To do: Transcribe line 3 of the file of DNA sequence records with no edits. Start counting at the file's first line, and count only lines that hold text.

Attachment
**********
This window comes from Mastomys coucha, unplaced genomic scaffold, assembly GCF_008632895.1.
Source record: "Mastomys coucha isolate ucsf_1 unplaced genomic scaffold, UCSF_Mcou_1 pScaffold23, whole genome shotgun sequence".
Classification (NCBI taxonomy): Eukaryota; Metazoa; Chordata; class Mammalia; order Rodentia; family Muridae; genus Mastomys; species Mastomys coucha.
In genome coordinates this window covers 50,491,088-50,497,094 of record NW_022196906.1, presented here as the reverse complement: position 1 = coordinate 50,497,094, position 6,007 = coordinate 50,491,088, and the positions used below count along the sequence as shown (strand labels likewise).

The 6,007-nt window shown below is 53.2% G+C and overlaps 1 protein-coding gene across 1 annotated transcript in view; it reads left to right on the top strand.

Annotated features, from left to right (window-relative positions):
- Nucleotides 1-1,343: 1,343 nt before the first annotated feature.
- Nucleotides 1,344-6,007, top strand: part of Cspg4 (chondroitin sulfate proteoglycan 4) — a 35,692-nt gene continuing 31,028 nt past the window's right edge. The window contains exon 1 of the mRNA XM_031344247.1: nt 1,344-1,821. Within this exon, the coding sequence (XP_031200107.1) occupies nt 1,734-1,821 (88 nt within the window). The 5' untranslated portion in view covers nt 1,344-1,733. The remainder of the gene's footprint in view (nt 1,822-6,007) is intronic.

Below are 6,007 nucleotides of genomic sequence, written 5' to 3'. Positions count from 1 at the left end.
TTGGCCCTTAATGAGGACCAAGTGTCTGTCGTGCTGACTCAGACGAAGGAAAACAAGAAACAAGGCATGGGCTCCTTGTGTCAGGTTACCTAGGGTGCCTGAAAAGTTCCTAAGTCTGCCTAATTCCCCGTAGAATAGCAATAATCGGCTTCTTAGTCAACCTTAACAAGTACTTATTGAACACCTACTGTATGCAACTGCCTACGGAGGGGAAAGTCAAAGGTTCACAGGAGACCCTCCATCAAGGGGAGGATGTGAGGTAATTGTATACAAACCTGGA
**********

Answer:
Classification (NCBI taxonomy): Eukaryota; Metazoa; Chordata; class Mammalia; order Rodentia; family Muridae; genus Mastomys; species Mastomys coucha.